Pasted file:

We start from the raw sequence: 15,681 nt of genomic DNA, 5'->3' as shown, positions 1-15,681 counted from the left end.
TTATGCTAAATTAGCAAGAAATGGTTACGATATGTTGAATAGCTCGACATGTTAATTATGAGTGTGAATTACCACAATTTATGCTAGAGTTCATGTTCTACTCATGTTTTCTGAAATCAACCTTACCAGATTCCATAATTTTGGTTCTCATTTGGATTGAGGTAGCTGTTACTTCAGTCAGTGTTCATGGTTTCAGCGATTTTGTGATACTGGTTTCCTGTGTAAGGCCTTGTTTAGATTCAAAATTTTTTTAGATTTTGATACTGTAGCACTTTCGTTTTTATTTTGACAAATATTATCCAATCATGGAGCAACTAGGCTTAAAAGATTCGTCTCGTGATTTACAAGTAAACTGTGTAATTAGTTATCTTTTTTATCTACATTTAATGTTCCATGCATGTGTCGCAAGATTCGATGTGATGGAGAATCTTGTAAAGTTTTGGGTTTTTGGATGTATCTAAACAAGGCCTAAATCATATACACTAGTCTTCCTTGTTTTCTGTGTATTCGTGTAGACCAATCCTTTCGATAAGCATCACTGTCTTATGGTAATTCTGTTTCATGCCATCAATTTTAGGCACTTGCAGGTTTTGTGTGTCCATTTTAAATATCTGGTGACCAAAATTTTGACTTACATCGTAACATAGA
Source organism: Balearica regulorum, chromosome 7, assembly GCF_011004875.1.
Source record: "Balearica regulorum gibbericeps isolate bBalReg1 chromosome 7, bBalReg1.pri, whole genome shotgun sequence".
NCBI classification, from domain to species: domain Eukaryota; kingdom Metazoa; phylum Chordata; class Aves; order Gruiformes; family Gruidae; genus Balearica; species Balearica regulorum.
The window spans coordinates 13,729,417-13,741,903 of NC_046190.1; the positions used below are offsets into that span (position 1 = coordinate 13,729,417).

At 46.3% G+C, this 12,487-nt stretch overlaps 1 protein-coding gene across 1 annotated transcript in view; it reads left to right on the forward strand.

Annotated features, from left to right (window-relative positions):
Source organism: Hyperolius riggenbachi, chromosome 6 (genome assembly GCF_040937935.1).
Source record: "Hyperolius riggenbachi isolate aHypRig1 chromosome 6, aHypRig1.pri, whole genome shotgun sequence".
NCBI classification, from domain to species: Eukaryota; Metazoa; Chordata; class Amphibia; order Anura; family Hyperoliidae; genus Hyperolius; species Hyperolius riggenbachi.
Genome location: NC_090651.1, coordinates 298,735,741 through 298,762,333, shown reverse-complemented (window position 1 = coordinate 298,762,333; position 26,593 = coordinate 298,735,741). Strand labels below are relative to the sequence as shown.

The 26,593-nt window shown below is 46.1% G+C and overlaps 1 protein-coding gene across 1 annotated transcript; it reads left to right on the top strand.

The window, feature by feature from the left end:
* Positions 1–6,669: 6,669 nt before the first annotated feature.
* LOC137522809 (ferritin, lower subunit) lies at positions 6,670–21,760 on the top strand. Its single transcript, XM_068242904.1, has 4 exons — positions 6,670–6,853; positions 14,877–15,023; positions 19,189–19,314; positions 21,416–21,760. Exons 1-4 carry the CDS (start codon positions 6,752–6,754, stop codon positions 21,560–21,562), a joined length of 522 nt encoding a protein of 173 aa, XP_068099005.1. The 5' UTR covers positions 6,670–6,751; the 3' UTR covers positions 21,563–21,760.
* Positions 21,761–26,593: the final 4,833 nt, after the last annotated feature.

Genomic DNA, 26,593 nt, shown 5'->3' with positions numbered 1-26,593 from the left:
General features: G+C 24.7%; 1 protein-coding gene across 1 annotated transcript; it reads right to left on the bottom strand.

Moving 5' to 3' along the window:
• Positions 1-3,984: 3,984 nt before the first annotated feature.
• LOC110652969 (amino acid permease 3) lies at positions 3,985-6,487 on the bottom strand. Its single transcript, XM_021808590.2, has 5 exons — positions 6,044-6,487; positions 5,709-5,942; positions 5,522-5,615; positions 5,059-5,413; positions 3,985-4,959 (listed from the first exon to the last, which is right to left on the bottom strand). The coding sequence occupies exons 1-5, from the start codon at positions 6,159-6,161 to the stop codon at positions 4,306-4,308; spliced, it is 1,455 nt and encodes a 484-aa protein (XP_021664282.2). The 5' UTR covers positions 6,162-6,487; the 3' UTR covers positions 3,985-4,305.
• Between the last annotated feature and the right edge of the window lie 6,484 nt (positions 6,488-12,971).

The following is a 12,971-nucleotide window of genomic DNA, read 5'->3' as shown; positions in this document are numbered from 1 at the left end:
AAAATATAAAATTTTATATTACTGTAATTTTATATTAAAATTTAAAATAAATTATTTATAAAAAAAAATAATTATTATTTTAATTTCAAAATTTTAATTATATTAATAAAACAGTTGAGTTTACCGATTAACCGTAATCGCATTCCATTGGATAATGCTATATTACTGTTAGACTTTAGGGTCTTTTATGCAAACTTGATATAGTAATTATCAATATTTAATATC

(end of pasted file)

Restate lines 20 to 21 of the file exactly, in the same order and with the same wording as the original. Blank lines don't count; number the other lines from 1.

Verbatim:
Moving 5' to 3' along the window:
• Positions 1-3,984: 3,984 nt before the first annotated feature.